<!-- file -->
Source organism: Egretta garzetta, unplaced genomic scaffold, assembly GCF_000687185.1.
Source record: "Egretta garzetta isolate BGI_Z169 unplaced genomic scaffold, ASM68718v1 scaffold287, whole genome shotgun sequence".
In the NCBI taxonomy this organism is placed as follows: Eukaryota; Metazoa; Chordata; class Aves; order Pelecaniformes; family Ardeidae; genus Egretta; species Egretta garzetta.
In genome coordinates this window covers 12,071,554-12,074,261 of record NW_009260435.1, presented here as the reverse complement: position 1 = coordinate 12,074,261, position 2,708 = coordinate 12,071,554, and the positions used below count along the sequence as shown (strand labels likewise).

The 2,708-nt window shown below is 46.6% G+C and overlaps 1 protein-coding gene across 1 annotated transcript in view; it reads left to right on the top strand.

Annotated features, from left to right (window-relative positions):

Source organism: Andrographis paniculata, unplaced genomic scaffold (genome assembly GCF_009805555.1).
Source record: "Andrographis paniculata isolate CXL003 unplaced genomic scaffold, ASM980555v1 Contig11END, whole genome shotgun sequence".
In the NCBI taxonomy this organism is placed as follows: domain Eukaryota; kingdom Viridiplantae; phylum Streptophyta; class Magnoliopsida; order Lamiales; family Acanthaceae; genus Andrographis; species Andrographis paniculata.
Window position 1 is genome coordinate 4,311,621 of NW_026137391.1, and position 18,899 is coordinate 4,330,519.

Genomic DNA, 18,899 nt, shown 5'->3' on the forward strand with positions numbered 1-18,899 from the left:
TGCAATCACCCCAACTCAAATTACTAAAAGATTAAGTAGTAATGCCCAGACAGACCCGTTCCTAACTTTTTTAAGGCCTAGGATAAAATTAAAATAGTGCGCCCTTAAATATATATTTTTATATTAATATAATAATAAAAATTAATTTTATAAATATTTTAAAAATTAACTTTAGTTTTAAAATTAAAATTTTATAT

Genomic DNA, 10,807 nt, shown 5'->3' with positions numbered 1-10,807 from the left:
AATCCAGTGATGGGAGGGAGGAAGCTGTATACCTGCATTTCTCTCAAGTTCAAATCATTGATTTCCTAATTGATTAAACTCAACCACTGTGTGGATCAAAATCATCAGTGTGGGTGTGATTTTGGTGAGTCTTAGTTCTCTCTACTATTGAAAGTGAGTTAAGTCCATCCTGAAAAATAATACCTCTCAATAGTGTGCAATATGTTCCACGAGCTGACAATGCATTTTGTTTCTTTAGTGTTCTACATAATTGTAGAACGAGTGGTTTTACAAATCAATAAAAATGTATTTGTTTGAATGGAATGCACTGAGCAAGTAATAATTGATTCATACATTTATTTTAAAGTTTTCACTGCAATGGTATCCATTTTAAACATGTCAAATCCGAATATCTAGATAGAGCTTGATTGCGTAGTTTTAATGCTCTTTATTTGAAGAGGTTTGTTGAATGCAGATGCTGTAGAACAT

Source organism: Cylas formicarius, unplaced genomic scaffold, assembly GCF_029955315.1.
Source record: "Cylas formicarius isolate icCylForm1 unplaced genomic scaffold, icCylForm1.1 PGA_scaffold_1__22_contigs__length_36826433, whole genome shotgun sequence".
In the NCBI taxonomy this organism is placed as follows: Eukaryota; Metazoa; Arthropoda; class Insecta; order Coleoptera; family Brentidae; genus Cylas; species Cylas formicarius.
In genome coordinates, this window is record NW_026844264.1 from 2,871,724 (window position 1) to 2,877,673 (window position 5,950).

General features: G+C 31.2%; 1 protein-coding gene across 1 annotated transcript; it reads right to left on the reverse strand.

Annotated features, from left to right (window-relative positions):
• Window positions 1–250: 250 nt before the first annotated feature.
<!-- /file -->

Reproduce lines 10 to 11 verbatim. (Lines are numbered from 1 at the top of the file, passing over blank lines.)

Window position 1 is genome coordinate 4,311,621 of NW_026137391.1, and position 18,899 is coordinate 4,330,519.

Genomic DNA, 18,899 nt, shown 5'->3' on the forward strand with positions numbered 1-18,899 from the left: